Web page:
Keywords

Beef, Discoloration, Aging, Temperature Abuse, Display

Research Abstract

Meat color and tenderness are two most important quality factors affecting consumers’ decision on meat purchasing. Post-mortem meat aging has been widely practiced to improve palatability attributes, but could be adversely related to meat color. In particular, temperature abuse during aging or retail display can negatively affect the color stability of aged meat. The objective of this study was to determine the effect of aging time and short-term temperature abuse during display on color stability of two beef muscles (M. longissimus dorsi, LD and semitendinosus, ST). LD and ST muscles were separated from three beef carcasses, vacuum-packaged and assigned into 4 different aging times (7, 14, 21 and 28 days) at 2ºC. After each assigned aging, each sample was cut into a steak, overwrap packaged with PVC film on a tray, and displayed for 7 days at 2ºC under light. At 4 d display, temperature abuse on displayed muscles was performed by placing packages at 10ºC for 45 min and 20ºC for 15 min (total 1h). Beef aged for 21 and 28d were more sensitive to discoloration induced by temperature abuse. Between two different muscles, ST was rapidly discolored compared to LD. Myoglobin content, non-heme iron content, ferric ion reducing capacity, and lipid oxidation of the steaks after display were determined. Non-heme iron content, ferric ion reducing capacity and lipid oxidation were increasing as the aging time increased. These findings suggest that longer aged beef is more susceptible to discoloration under the temperature abused condition due to reduced antioxidant properties.

Session Track

Food, Soil, Plant and Animal Science

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Aug 6th, 12:00 AM

Effect of Aging Time and Retail Displaying Period with a Short-Term Temperature Abuse on Color Stability of Two Beef Muscles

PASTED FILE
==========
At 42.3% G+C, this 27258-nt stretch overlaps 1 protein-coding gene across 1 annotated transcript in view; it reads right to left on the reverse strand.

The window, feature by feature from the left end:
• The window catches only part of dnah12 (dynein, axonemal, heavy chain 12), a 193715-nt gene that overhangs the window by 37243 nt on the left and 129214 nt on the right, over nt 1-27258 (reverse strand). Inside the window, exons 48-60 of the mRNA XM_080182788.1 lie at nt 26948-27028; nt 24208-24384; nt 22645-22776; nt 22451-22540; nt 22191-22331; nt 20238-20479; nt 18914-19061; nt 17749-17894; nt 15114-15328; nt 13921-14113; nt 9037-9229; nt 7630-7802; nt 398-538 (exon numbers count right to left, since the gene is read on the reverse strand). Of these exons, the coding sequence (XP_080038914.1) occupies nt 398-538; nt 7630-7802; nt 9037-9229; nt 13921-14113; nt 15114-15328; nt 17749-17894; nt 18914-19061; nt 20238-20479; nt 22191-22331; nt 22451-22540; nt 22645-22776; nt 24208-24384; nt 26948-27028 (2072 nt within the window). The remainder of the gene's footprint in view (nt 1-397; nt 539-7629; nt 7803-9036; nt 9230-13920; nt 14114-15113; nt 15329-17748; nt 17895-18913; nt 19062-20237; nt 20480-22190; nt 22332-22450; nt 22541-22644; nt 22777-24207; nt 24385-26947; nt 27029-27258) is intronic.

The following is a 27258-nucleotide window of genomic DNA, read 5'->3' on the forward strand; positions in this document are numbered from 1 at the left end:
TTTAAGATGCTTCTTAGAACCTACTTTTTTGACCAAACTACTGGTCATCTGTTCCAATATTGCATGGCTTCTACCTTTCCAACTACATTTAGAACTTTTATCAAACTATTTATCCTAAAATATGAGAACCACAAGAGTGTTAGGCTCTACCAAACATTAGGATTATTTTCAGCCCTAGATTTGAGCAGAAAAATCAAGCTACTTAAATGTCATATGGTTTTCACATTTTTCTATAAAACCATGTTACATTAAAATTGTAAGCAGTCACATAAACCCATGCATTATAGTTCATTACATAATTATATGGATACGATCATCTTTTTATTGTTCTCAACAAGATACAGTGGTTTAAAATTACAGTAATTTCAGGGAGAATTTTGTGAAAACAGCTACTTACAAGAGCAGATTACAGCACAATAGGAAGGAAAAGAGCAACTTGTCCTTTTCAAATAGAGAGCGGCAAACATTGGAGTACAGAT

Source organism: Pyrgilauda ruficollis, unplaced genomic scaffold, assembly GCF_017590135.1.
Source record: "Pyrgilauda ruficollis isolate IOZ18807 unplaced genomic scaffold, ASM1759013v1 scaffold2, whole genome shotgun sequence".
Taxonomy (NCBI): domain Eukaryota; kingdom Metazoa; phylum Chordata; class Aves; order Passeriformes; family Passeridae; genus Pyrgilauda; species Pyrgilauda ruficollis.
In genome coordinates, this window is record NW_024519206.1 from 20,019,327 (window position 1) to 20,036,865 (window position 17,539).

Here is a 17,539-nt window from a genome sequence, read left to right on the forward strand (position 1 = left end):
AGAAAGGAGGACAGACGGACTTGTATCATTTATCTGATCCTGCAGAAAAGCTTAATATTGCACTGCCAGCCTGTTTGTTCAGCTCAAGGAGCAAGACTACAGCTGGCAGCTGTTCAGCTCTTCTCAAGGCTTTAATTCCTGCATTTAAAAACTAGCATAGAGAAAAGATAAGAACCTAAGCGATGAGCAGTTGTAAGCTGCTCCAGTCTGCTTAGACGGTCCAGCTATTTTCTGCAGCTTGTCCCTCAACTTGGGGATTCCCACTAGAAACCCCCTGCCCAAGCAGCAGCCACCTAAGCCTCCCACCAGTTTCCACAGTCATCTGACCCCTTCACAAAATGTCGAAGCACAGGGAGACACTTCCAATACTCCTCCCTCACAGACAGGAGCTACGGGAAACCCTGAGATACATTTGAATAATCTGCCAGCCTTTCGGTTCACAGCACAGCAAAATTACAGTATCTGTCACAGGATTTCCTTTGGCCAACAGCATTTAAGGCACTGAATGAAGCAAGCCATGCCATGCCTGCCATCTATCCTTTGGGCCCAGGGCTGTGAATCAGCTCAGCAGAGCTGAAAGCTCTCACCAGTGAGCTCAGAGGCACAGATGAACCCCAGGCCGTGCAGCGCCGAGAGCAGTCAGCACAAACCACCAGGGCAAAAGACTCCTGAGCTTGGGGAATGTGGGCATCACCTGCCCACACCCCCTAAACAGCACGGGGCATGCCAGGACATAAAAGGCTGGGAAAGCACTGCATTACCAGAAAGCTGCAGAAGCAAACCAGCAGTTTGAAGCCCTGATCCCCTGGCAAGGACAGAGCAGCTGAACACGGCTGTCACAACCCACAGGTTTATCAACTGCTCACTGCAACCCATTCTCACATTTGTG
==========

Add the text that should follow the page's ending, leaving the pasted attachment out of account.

Meat color and tenderness are two most important quality factors affecting consumers’ decision on meat purchasing. Post-mortem meat aging has been widely practiced to improve palatability attributes, but could be adversely related to meat color. In particular, temperature abuse during aging or retail display can negatively affect the color stability of aged meat. The objective of this study was to determine the effect of aging time and short-term temperature abuse during display on color stability of two beef muscles (M. longissimus dorsi, LD and semitendinosus, ST). LD and ST muscles were separated from three beef carcasses, vacuum-packaged and assigned into 4 different aging times (7, 14, 21 and 28 days) at 2ºC. After each assigned aging, each sample was cut into a steak, overwrap packaged with PVC film on a tray, and displayed for 7 days at 2ºC under light. At 4 d display, temperature abuse on displayed muscles was performed by placing packages at 10ºC for 45 min and 20ºC for 15 min (total 1h). Beef aged for 21 and 28d were more sensitive to discoloration induced by temperature abuse. Between two different muscles, ST was rapidly discolored compared to LD. Myoglobin content, non-heme iron content, ferric ion reducing capacity, and lipid oxidation of the steaks after display were determined. Non-heme iron content, ferric ion reducing capacity and lipid oxidation were increasing as the aging time increased. These findings suggest that longer aged beef is more susceptible to discoloration under the temperature abused condition due to reduced antioxidant properties.